- A National Emergency declared on the ground of internal disturbance will not have effect in the state except with the concurrence of the state government
- The President has no power to declare a financial emergency in relation to the state.
- The President has no power to suspend the Constitution of the state on the ground of failure to comply with the directions given by him.
- The State Emergency (President’s Rule) is applicable to the state.
- However, this emergency can be imposed in the state on the ground of failure of the constitutional machinery under the provisions of state Constitution and not Indian Constitution.
- International treaty or agreement affecting the disposition of any part of the territory of the state can be made by the Centre only with the consent of the state legislature.
- An amendment made to the Constitution of India does not apply to the state unless it is extended by a presidential order.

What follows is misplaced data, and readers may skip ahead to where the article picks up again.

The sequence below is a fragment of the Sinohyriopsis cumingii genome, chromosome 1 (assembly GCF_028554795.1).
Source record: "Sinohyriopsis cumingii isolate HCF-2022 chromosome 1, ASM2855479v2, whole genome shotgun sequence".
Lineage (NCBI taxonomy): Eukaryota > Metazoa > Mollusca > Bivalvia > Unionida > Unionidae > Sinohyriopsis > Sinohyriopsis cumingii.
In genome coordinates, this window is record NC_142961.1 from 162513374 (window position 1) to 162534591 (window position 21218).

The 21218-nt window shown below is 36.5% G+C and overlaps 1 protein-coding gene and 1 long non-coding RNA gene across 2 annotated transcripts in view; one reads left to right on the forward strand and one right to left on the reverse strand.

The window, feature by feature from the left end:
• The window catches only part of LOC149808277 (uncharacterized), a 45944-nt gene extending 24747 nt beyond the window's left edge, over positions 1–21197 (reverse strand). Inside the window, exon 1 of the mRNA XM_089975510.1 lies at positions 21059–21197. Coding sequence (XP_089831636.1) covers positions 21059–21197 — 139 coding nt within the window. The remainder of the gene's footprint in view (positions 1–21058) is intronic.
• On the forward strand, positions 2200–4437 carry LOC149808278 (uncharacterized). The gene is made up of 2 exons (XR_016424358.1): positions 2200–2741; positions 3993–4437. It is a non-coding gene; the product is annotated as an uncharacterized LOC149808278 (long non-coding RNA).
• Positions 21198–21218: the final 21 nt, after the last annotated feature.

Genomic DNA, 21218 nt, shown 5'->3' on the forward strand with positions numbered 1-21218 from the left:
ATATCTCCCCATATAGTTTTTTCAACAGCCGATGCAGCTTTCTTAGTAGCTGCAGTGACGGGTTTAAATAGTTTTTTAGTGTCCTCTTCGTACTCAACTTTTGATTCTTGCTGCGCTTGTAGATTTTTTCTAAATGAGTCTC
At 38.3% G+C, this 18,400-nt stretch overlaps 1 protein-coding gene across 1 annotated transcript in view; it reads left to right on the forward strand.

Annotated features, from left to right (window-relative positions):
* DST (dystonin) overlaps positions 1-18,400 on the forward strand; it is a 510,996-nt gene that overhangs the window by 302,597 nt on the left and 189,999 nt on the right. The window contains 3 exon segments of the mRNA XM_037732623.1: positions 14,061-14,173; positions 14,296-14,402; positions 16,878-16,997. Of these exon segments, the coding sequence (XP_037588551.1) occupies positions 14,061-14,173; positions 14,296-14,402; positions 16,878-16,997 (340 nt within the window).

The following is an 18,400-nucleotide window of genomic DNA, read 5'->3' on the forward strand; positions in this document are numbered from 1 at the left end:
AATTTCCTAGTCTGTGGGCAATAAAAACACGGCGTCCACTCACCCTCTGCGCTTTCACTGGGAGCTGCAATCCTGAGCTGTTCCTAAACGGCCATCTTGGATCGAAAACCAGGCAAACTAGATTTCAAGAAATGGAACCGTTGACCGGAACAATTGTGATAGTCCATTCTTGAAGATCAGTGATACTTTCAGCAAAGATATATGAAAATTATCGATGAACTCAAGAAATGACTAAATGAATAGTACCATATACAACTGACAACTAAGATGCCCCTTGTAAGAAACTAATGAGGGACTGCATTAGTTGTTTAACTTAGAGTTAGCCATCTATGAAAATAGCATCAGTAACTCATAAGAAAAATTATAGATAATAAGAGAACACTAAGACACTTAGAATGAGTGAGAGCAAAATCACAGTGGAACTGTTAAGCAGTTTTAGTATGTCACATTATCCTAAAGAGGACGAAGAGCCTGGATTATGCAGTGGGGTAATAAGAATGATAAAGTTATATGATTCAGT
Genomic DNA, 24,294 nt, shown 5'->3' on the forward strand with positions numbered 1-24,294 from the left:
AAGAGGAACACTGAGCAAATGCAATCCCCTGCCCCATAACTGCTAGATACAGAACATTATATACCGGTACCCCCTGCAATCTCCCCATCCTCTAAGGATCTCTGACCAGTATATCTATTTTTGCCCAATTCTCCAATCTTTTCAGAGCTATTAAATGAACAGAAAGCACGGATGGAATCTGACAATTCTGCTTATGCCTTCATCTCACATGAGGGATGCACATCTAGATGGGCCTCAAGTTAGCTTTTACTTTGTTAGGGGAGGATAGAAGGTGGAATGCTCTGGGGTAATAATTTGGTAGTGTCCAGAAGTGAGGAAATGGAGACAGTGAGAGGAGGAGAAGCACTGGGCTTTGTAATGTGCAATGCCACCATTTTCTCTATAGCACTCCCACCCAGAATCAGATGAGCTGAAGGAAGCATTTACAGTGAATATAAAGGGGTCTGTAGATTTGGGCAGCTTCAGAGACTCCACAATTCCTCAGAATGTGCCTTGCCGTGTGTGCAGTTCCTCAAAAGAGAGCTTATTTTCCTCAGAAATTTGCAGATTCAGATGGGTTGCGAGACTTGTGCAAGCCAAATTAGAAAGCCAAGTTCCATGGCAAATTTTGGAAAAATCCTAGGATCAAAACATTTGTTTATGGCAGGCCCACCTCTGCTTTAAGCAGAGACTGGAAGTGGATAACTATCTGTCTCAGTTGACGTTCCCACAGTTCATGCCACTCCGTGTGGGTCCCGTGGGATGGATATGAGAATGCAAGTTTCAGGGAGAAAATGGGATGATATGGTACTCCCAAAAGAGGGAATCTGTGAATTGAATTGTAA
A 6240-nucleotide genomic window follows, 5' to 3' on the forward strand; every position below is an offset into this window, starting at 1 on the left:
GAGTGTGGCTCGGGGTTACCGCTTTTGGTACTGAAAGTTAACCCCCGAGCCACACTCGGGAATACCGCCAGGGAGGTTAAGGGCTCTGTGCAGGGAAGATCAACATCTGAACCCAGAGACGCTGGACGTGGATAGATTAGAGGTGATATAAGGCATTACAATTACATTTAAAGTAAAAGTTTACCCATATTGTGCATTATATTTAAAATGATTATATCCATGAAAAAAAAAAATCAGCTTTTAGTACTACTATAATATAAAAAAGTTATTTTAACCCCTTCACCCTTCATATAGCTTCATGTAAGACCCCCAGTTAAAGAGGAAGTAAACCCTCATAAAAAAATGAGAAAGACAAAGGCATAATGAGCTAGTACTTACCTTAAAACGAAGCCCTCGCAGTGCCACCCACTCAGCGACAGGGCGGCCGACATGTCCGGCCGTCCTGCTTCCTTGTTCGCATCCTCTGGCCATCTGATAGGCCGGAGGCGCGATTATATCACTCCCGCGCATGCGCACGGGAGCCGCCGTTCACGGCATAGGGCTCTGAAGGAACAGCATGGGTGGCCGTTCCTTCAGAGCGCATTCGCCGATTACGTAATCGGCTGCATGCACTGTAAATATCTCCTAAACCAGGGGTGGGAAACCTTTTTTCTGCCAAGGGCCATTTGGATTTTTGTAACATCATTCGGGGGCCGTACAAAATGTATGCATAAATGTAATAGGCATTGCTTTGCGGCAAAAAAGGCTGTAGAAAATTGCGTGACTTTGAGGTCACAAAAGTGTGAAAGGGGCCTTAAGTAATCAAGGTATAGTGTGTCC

- The Fifth Schedule (dealing with administration and control of schedule areas and scheduled tribes) and the Sixth Schedule (dealing with administration of tribal areas) do not apply to the state.
- The special leave jurisdiction of the Supreme Court and the jurisdictions of the Election Commission and the comptroller and auditor general are applicable to the state.
- The High Court of J&K can issue writs only for the enforcement of the fundamental rights and not for any other purpose.
The Constitution of J&K was adopted on 17 November 1956, and came into force on 26 January 1957.
Its salient features (as amended from time to time) are as follows:
- It declares the State of J&K to be an integral part of India.
- It secures justice, liberty, equality and fraternity to the people of the state.
- It provides for a bicameral legislature consisting of the legislative
- assembly and the legislative council.
- It declares Urdu as the official language of the state.
Article 370 – Revoked
The Centre government revoked Article 370 of the Constitution which gives special status to Jammu and Kashmir and brought in the J&K Re-organisation Bill 2019 which splits the state into two Union Territories: Jammu and Kashmir with an Assembly and Ladakh without one.